14
Statistics & Econometrics Statistics & Econometrics Statistics & Econometrics Statistics & Econometrics Statistics & Econometrics Statistics & Econometrics Statistics & Econometrics Statistics & Econometrics Statistics & Econometrics STATISTICS 14/26 INDEX 1 Population and Sample 2 Problems of Surveys 3 Sample Selection Methods 4 The Gallup Poll 5 Telephone Surveys 6 Probability Error

15
Statistics & Econometrics Statistics & Econometrics Statistics & Econometrics Statistics & Econometrics Statistics & Econometrics Statistics & Econometrics Statistics & Econometrics Statistics & Econometrics Statistics & Econometrics STATISTICS 15/26 4. The Gallup Poll The Gallup Poll The Gallup Survey predicts very accurately through a small sample using the probability methods. To minimize bias, an impartial and objective probability methods should be used to choose the sample. But judgment and choice usually show bias, while probability is impartial. Though you use probability method, you cannot exclude all the bias.. -Eligible voters who does not vote -Eligible voters who didn ’ t make decision -Response bias & Non-response bias etc. To solve this problem Gallup made many survey questions.

16
Statistics & Econometrics Statistics & Econometrics Statistics & Econometrics Statistics & Econometrics Statistics & Econometrics Statistics & Econometrics Statistics & Econometrics Statistics & Econometrics Statistics & Econometrics STATISTICS 16/26 The Gallup Poll questionnaire for the 1984 election, USA 4. The Gallup Poll

17
Statistics & Econometrics Statistics & Econometrics Statistics & Econometrics Statistics & Econometrics Statistics & Econometrics Statistics & Econometrics Statistics & Econometrics Statistics & Econometrics Statistics & Econometrics STATISTICS 17/26 The Gallup Poll questionnaire for the 1997 election, Korea 4. The Gallup Poll

18
Statistics & Econometrics Statistics & Econometrics Statistics & Econometrics Statistics & Econometrics Statistics & Econometrics Statistics & Econometrics Statistics & Econometrics Statistics & Econometrics Statistics & Econometrics STATISTICS 18/26 Non-respondents When we predict the election result, it ’ s good to screen out Non-respondents from Population and sample. They tend to answer to vote, even the cases they won ’ t vote. The questionnaire of Gallup: ex. Where do you go to vote? Did you vote at previous election? If you screen out the people not likely to vote from sample or put less weight, you can get the accurate election result more easily. 4. The Gallup Poll

19
Statistics & Econometrics Statistics & Econometrics Statistics & Econometrics Statistics & Econometrics Statistics & Econometrics Statistics & Econometrics Statistics & Econometrics Statistics & Econometrics Statistics & Econometrics STATISTICS 19/26 The questionnaire of Gallup DEMOCRATIC REPUBLICAN MONDALE & Ferraro REAGAN & Bush The Gallup Poll ballot, 1984 Ex. In Politics, as of TODAY, do you consider yourself a Republican, Democrat, or Independent ? 4. The Gallup Poll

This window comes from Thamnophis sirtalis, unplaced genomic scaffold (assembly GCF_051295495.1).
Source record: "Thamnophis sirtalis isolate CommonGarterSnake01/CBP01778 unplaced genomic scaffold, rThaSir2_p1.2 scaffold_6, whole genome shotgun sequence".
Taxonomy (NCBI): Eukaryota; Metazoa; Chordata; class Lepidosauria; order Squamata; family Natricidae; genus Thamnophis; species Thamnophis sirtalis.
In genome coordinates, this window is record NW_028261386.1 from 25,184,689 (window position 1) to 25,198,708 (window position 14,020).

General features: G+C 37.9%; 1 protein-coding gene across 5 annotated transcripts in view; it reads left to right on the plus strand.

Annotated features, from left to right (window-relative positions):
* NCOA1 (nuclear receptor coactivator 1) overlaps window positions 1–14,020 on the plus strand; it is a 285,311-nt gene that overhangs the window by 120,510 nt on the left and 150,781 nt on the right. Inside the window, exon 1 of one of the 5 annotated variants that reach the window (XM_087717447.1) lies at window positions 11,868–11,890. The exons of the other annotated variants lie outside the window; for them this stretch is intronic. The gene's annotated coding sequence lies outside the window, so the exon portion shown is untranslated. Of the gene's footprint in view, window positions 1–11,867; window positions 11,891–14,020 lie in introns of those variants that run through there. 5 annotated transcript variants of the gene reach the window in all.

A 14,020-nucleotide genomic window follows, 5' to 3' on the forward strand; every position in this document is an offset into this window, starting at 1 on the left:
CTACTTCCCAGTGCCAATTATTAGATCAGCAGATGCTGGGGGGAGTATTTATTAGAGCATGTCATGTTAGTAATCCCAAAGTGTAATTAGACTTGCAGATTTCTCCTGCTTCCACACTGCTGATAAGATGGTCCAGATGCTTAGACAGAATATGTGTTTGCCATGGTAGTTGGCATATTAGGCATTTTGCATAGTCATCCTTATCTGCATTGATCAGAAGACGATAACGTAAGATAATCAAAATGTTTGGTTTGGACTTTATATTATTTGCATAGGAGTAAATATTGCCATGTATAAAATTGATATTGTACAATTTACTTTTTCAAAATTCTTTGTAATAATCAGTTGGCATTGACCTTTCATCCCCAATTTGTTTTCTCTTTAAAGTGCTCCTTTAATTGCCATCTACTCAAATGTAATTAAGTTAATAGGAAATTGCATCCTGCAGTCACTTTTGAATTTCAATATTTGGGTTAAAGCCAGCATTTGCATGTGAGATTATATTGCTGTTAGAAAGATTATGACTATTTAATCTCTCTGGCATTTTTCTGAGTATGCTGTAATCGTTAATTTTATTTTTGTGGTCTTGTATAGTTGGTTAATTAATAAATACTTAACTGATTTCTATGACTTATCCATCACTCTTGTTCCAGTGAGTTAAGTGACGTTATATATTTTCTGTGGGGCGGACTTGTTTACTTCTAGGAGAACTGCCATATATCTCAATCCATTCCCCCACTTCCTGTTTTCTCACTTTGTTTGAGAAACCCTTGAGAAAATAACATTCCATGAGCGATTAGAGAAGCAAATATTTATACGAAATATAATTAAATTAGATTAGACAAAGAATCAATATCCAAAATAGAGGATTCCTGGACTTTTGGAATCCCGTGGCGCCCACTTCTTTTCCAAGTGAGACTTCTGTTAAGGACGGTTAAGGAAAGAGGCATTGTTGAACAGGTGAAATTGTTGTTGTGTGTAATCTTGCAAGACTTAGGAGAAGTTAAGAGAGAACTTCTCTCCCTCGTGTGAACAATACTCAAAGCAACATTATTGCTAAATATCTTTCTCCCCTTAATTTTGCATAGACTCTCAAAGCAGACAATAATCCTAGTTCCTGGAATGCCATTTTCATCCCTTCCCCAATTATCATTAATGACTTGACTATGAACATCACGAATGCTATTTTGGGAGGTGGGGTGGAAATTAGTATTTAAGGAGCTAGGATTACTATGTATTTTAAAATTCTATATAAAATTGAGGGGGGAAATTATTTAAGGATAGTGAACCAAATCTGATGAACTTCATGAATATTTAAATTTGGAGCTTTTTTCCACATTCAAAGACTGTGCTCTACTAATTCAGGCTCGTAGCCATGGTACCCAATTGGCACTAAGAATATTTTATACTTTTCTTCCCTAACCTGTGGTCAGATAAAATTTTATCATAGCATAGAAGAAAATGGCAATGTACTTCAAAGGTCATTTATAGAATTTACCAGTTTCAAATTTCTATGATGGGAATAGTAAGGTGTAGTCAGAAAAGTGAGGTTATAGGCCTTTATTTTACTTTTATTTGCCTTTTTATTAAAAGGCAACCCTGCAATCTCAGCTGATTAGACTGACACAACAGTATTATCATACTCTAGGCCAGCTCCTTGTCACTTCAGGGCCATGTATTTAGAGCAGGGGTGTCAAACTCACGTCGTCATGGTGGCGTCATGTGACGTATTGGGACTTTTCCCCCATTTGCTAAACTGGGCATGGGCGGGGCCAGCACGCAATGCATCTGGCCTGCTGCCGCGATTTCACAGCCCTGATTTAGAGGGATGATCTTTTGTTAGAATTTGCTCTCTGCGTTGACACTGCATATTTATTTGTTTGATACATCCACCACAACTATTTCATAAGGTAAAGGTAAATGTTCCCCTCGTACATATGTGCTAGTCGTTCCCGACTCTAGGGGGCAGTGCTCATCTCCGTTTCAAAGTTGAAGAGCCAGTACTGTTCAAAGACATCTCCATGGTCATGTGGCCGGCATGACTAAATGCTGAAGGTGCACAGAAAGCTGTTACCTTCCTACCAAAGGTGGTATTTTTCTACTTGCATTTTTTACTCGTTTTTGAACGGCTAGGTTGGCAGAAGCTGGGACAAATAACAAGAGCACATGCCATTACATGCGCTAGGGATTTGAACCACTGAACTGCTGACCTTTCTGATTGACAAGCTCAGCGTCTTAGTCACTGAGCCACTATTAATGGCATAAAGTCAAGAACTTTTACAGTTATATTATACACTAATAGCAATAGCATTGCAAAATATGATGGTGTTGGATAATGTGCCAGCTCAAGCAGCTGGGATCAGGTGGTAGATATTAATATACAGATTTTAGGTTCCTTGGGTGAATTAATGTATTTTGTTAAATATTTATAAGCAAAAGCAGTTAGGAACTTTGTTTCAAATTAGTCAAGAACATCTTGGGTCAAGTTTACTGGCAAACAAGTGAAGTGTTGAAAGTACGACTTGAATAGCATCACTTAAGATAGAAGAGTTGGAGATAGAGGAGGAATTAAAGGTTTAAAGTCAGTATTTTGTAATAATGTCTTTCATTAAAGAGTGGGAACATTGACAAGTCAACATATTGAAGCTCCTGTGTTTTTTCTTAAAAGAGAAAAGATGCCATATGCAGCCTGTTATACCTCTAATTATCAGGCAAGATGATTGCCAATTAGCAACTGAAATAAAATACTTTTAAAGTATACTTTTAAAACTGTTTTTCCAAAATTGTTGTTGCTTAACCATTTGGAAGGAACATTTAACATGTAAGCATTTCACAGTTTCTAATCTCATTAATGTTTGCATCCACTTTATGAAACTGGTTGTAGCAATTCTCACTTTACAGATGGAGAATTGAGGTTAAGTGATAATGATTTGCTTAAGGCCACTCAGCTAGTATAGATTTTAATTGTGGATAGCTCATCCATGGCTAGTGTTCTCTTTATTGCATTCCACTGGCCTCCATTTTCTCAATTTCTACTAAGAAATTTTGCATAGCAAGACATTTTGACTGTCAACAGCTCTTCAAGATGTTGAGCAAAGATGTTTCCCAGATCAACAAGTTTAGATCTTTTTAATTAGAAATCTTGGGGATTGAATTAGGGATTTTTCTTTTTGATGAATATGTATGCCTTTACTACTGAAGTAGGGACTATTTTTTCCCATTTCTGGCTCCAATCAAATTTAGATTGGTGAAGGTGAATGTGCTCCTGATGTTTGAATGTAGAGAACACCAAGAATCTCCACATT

20
Statistics & Econometrics Statistics & Econometrics Statistics & Econometrics Statistics & Econometrics Statistics & Econometrics Statistics & Econometrics Statistics & Econometrics Statistics & Econometrics Statistics & Econometrics STATISTICS 20/26 Response bias & Non-response bias response bias Non-response bias The answers given by respondents are influenced to some extent by the phrasing of the questions and even the tone or attitude of the interviewer. Many subjects are missed. Since the interviewees tend to be different from the subjects available but hard to get. All interviewers use the same questionnaire, and the interview procedure is standardized as far as possible. Give more weight to the subjects who were available but hard to get. 4. The Gallup Poll

21
Statistics & Econometrics Statistics & Econometrics Statistics & Econometrics Statistics & Econometrics Statistics & Econometrics Statistics & Econometrics Statistics & Econometrics Statistics & Econometrics Statistics & Econometrics STATISTICS 21/26 Checking Data & Putting Weights Below high school(20 %) Above high school(80%) The Gallup sample usually includes proportionately too many people with higher education. Below high school(25%) Above high school (75%) Population Sample Less weight is put on the responses of higher educated subjects. Lowly educated subjects (Below high school)=weight 1, highly educated subjects (Above high school)=weight 3/4 This weighting technique is an objective arithmetic technique applied to the sample after it is chosen to compensate for various small biases in the sampling procedure. But Quota sampling is a method for choosing the sample. It has large, subjective component. 4. The Gallup Poll